Another Pakistani academic expert noted the credo expounded in the Al Huda seminaries:
Sadaf Ahmad, an assistant professor at the Lahore University of Management Sciences, has written that Al Huda founder Farhat Hashmi’s denunciation of various cultural practices and disapproval of Westerners and Indians gives women a new conception of their identity as Muslims.
Ahmad found Al Huda graduates “very intolerant and judgmental toward people who were different from them.”
While in Multan, [Malik] also attended a religious school, which Pakistani intelligence officials on Monday identified as the Al Huda International Seminary. The school is a women-only madrassa with branches across Pakistan and in the U.S. and Canada, said the officials, speaking on condition of anonymity in line with regulations.
The Canadian branch is based in Mississauga, Ont., according to the foundation’s website.
Al Huda’s founder, Farhat Hashmi, who now lives in Canada, has been criticized for promoting a conservative strain of Islam, though the school has no known links to extremists.
Hashmi was not available to comment on Monday, as she is currently in Pakistan, said a staff member at the school’s Canadian branch. The school also released a statement condemning the shooting in California and saying it was looking to increase security around its Mississauga campus.
Hashmi is on the payroll of Muslim Brotherhood affiliate in Canada:
Hashmi’s name surfaced on the payroll of one of Canada’s largest Islamic organizations, despite her not actually working there. An audit in 2011 revealed the Islamic Society of North America Canada was trying to help her immigrate to Canada.
Note the heavy concentration of extremist support in the central region of Pakistan and Malik’s course of study:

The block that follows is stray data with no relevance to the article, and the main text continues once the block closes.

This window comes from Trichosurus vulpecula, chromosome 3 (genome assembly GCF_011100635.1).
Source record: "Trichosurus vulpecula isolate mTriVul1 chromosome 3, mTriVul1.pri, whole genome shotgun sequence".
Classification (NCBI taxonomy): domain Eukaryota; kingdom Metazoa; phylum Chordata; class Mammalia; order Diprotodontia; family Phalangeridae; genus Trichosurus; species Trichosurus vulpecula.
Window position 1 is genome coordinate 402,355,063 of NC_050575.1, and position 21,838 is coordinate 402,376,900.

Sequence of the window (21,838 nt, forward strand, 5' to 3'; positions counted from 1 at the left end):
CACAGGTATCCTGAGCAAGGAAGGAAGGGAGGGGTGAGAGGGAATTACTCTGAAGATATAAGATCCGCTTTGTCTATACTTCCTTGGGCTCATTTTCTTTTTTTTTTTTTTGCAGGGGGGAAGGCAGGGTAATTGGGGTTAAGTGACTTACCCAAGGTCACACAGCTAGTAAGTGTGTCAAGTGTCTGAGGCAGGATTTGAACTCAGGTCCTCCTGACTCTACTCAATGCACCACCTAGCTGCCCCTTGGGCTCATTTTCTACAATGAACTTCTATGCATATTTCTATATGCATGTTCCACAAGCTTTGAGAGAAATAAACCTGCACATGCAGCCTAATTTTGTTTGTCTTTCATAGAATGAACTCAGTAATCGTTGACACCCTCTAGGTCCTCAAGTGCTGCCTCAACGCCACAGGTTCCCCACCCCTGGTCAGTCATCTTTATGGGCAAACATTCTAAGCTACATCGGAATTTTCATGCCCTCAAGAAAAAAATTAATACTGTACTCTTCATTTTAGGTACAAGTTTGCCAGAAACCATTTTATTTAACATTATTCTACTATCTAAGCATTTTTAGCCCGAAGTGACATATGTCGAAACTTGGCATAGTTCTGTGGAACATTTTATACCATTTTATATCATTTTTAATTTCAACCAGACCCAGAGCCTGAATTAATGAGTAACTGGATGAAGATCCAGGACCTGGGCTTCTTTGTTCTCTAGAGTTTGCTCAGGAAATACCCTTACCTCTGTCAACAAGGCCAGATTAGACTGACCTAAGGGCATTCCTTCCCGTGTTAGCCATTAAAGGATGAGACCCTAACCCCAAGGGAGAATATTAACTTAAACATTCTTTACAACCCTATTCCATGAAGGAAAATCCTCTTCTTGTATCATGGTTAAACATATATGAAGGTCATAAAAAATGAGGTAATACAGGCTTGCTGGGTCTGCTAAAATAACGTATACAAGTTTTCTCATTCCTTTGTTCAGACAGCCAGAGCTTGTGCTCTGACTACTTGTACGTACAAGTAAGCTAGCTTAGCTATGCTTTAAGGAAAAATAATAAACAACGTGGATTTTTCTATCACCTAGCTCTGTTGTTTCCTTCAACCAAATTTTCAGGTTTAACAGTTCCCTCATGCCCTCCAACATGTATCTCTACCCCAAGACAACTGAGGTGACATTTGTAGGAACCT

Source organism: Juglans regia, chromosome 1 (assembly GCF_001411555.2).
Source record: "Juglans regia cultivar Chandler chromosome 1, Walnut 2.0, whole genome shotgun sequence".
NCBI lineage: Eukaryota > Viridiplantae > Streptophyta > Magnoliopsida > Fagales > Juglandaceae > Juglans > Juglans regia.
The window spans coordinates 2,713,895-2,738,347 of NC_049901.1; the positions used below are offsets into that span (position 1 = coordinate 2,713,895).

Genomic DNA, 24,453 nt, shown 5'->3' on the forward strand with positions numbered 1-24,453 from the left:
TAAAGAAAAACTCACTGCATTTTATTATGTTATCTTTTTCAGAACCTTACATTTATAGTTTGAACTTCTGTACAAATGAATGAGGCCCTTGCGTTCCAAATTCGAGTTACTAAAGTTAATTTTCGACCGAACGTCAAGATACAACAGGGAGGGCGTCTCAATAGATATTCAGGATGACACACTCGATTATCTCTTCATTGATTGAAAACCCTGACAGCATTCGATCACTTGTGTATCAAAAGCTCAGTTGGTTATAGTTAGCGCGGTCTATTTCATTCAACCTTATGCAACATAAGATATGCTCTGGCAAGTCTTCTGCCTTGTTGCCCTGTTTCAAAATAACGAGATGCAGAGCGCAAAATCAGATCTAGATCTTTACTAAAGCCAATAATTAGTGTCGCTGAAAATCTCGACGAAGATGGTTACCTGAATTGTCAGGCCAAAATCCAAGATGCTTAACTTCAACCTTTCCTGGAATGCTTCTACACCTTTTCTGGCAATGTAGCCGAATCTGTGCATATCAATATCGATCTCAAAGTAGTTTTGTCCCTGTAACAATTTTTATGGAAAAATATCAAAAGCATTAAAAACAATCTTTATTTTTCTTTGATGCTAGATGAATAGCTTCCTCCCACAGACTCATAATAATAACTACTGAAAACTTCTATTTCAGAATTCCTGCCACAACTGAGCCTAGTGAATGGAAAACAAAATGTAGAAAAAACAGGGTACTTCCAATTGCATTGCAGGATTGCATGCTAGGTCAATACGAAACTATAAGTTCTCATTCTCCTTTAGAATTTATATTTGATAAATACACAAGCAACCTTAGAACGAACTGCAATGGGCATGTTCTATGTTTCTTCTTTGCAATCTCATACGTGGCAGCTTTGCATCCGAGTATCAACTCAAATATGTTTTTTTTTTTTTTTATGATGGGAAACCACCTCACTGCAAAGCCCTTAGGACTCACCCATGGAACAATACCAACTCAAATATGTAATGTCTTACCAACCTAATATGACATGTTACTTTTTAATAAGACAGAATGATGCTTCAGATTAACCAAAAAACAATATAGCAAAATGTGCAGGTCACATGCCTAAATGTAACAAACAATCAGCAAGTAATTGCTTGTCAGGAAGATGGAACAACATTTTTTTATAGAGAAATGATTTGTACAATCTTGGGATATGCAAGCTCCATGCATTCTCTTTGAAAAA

The region where the school is located, however, is home to thousands of extremist seminaries, with hundreds of them linked to al-Qaida and the Pakistani Taliban. Pakistan, which supports Islamic militants battling archrival India in the disputed region of Kashmir and is widely believed to have ties to insurgents in Afghanistan, has long turned a blind eye to institutions that teach radical interpretations of Islam.
Malik spent more than a year at Al Huda, taking classes six days a week, the school’s spokeswoman Farrukh Chaudhry told The Associated Press.
She enrolled in a two-year course to study the Qur’an, its translation and interpretation, but did not finish the course, Chaudhry added. Malik was a student there from April 17, 2013 until May 3, 2014, when she handed in her last paper in the first-year curriculum, the spokeswoman said.
“According to our records, this girl didn’t complete the course,” Chaudhry said, speaking over the phone from the southern port city of Karachi where she is based. “She told us that she was going to get married in two months, and after that she will leave for America.”
Pakistani police and intelligence are conducting further investigations into Malik and her family:
Pakistani authorities have also been looking into Malik’s time in Multan. Police and intelligence agents have searched the house where she lived on two occasions since Friday. Shabana Saif, a counterterrorism official, said intelligence agents seized documents, family photo albums and a laptop belonging to Malik’s sister, Shahida, who was studying engineering at a Pakistani college. It is not clear whether the house, which has been sealed, was owned by Tashfeen or her father.
Watch this AFP TV video report on the Pakistani University where Tashfeen Malik studied:
You may recall this comment from Asra Nomani, former Wall Street Journalist, author and colleague of the late Daniel Pearl in Pakistan from Sunday’s NBC Meet the Press segment on Islam and ISIS:
I saw it in 2002, went to Islamabad, Pakistan, and met women who were supporting this ideology. I call them the Taliban Ladies Auxiliary back then. This young woman in California would’ve been a star member of it.